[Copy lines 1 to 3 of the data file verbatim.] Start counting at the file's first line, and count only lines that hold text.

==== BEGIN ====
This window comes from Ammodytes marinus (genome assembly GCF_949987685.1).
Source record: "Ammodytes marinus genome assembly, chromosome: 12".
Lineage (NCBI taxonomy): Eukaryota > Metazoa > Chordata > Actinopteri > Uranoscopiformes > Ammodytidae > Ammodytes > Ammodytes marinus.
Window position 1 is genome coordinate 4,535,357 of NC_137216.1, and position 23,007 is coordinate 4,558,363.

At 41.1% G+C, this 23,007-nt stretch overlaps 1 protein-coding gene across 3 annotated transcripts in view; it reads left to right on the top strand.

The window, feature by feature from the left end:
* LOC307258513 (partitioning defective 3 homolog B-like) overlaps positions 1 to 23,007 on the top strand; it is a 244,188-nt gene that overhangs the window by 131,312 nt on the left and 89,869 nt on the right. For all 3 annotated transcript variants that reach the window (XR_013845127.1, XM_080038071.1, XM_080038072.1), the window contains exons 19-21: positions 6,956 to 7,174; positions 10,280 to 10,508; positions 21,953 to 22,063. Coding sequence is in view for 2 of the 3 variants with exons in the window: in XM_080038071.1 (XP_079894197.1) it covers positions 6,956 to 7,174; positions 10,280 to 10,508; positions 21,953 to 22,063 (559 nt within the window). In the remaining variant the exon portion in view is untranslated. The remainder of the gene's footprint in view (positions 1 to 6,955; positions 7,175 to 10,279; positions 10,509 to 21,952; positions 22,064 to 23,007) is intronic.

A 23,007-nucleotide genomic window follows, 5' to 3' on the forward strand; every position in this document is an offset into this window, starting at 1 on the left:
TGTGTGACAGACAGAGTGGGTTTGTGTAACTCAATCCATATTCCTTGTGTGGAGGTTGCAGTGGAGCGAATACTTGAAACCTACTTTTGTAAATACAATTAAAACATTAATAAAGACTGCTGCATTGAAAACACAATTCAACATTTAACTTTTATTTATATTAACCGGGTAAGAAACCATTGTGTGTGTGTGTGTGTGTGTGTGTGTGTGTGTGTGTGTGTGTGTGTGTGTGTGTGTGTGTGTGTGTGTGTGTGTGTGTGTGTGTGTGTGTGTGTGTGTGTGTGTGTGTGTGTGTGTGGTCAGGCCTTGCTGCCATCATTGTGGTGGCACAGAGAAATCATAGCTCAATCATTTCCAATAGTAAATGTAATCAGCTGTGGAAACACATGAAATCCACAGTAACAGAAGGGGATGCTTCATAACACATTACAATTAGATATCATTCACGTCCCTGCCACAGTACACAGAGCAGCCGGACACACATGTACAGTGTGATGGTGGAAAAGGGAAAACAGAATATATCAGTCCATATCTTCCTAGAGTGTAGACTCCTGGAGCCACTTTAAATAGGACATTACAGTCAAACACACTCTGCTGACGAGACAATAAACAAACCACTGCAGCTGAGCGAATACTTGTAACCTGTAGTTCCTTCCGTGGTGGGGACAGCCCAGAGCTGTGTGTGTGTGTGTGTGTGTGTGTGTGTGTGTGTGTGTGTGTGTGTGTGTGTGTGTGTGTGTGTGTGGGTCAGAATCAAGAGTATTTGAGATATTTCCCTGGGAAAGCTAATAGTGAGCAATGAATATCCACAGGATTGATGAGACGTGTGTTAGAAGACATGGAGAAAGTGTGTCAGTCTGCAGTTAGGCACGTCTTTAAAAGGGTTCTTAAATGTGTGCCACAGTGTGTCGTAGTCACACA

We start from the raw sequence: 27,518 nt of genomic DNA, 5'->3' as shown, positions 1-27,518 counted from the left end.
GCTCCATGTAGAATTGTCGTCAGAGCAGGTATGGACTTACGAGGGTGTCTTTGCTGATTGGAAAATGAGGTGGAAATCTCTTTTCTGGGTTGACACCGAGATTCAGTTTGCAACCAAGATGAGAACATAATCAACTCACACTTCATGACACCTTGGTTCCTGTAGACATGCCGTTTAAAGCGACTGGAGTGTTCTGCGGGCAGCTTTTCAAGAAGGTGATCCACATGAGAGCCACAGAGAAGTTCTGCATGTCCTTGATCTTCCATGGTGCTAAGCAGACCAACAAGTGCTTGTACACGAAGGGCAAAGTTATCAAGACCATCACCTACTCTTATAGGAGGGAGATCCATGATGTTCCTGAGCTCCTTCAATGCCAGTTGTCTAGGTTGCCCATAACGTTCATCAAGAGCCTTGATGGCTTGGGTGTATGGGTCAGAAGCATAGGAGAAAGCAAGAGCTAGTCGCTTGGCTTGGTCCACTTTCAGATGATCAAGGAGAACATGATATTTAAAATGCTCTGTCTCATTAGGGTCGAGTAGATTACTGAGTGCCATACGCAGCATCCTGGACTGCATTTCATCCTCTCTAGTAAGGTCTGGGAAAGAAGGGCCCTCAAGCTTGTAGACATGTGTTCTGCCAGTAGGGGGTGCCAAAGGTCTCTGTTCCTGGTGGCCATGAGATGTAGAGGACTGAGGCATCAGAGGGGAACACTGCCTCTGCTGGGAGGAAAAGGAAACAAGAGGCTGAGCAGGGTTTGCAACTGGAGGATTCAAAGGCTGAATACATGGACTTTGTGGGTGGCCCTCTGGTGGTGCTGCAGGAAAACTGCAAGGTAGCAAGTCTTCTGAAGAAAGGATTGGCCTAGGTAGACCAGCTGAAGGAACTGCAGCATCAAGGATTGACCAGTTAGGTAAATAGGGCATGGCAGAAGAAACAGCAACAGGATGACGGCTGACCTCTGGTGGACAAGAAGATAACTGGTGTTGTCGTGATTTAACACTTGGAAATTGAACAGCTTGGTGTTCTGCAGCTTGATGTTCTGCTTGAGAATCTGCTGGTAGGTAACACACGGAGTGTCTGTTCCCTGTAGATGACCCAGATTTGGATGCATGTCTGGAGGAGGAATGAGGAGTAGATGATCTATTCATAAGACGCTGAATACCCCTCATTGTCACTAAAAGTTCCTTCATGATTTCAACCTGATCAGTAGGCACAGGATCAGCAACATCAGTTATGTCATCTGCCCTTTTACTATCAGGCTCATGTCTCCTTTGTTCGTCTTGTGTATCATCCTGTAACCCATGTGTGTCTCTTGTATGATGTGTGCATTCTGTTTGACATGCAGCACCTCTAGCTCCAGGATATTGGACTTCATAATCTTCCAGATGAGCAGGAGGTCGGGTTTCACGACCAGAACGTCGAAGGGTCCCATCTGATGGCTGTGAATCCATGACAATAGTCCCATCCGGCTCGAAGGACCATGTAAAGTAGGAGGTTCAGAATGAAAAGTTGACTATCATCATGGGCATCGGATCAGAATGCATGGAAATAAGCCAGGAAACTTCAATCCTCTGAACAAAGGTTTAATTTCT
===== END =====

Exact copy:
This window comes from Ammodytes marinus (genome assembly GCF_949987685.1).
Source record: "Ammodytes marinus genome assembly, chromosome: 12".
Lineage (NCBI taxonomy): Eukaryota > Metazoa > Chordata > Actinopteri > Uranoscopiformes > Ammodytidae > Ammodytes > Ammodytes marinus.